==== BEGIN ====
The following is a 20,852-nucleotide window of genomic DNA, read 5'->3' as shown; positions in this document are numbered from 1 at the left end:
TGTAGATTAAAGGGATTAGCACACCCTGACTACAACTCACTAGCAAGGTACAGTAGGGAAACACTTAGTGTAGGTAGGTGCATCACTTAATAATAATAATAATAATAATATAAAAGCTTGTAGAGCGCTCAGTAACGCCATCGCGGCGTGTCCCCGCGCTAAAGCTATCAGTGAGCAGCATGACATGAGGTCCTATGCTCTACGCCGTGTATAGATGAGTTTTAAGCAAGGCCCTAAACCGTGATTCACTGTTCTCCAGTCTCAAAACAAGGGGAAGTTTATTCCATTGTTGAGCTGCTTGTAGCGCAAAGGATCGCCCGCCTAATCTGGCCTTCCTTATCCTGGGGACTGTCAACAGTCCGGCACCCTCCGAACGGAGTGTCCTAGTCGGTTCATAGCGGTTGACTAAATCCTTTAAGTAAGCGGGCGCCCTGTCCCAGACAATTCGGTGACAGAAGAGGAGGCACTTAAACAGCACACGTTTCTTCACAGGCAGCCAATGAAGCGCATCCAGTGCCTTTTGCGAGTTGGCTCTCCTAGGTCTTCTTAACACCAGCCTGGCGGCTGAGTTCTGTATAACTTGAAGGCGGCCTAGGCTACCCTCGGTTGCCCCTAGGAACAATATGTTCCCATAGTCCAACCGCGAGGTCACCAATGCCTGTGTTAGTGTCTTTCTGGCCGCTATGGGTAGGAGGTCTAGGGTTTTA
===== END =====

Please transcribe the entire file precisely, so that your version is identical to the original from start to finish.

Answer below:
The following is a 20,852-nucleotide window of genomic DNA, read 5'->3' as shown; positions in this document are numbered from 1 at the left end:
TGTAGATTAAAGGGATTAGCACACCCTGACTACAACTCACTAGCAAGGTACAGTAGGGAAACACTTAGTGTAGGTAGGTGCATCACTTAATAATAATAATAATAATAATATAAAAGCTTGTAGAGCGCTCAGTAACGCCATCGCGGCGTGTCCCCGCGCTAAAGCTATCAGTGAGCAGCATGACATGAGGTCCTATGCTCTACGCCGTGTATAGATGAGTTTTAAGCAAGGCCCTAAACCGTGATTCACTGTTCTCCAGTCTCAAAACAAGGGGAAGTTTATTCCATTGTTGAGCTGCTTGTAGCGCAAAGGATCGCCCGCCTAATCTGGCCTTCCTTATCCTGGGGACTGTCAACAGTCCGGCACCCTCCGAACGGAGTGTCCTAGTCGGTTCATAGCGGTTGACTAAATCCTTTAAGTAAGCGGGCGCCCTGTCCCAGACAATTCGGTGACAGAAGAGGAGGCACTTAAACAGCACACGTTTCTTCACAGGCAGCCAATGAAGCGCATCCAGTGCCTTTTGCGAGTTGGCTCTCCTAGGTCTTCTTAACACCAGCCTGGCGGCTGAGTTCTGTATAACTTGAAGGCGGCCTAGGCTACCCTCGGTTGCCCCTAGGAACAATATGTTCCCATAGTCCAACCGCGAGGTCACCAATGCCTGTGTTAGTGTCTTTCTGGCCGCTATGGGTAGGAGGTCTAGGGTTTTA